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Newborn

Wind in babies

How common is it and what you can do about it

What causes wind in babies?

Wind in babies is caused by trapped air bubbles in their stomachs that they are unable to expel themselves and therefore need someone’s help in doing so. Wind is extremely common, especially from the newborn stage to about three months, as a baby’s digestive system matures and they get used to coping with milk. Some babies can suffer for several months with trapped wind whereas others may have no problems at all – it really is luck of the draw and differs from baby to baby.

Who suffers from wind?

Although it is commonly thought that breastfed babies suffer less than bottle fed babies, this isn’t necessarily the case. It is thought that bottle fed babies can take down too much air while sucking on the teat of the bottle while babies feeding from the breast are better able to control the flow of milk and therefore trap less air (they are also more likely to be fed in an upright position which also helps). However both can occur and sometimes premature babies suffer more with wind as well. Crying can also cause air to become trapped and can cause pain. The pain from trapped wind typically manifests in babies drawing their legs up to their chests, thrashing around and screaming after a feed and breaking off in discomfort halfway through a feed.

How to burp a baby

The most effective and tried and tested way to ease wind in a young baby is to burp them after each feed, ensuring that all troublesome wind comes up rather than sits in the tummy causing your little one pain. Some people also advocate burping during a feed, a more recent school of thought however, is to wait until the baby has completely finished its feed rather than encourage excess air takedown by breaking them off mid feed which might annoy them. The main thing to remember when burping your baby is to keep their back (and therefore windpipe) as straight as possible to encourage the air bubbles to reach the surface, while all the while supporting their head and neck.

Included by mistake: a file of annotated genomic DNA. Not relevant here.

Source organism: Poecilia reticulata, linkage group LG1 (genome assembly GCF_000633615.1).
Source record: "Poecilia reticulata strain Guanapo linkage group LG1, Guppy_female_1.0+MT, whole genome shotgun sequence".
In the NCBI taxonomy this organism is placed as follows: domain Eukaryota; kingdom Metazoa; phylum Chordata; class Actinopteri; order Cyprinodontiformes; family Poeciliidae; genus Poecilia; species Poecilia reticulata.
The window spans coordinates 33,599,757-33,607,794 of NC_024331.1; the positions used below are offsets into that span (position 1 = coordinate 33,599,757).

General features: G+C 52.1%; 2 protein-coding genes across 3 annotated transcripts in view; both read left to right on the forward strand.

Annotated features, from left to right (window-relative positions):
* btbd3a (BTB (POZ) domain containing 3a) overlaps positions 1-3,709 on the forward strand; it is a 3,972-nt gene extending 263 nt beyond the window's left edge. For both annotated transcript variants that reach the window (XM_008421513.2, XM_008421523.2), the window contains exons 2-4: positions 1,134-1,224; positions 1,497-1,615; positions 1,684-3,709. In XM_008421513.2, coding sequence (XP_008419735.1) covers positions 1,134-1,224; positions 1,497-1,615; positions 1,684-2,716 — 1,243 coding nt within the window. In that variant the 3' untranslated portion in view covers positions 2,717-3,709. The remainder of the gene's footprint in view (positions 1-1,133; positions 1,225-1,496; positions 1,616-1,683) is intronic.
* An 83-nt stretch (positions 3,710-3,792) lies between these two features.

Which burping positions are best?

Many parents find it easiest to pop their babies onto their shoulder and rub their back in firm but rhythmic motions until they burp…often while walking around which can also help. Other suggestions are to sit your baby on your lap, facing away from you, and supporting their head and neck straighten their back while very gently pushing them forwards and rubbing their back with your free hand. Some babies will only burp when facing down with a little gentle pressure directly onto the stomach – this can be achieved by placing them face down on your lap while supporting their head and obviously making sure they can still breathe!

Are there any OTC treatments for wind?

Due to the air formulating in tiny air bubbles in a baby’s stomach it is much harder to expel than usual. There are some over the counter remedies such as Infacol which contain simeticone to help these tiny air bubbles join together to make bigger air bubbles, thus making it easier for a baby to bring them up. Infacol can be used from birth onwards and is administered directly into the baby’s mouth via a plastic dropper. Other mums swear by that old favourite of gripe water for wind in babies – it’s a completely herbal remedy containing sodium bicarbonate and dill seed oil to neutralise excess acid and warm and relax your baby’s tummy respectively. Almost all gripe water formulations available now are both sugar and alcohol free (in contrast to when it came out years ago).

Any other remedies for trapped wind?

A baby massage can also help with trapped wind in babies and in fact can also be a good way for mothers to bond with their new arrivals. Massage teachers can show ways and directions to apply gentle pressure onto the stomach which will help alleviate pain and discomfort. Aside from that, the main thing to remember is to keep your baby as upright as possible during a feed, whether breast or bottle fed, and if bottle fed always make sure the milk is covering the full area of the teat to avoid any excess air sneaking in which can be gulped down.

Wind in babies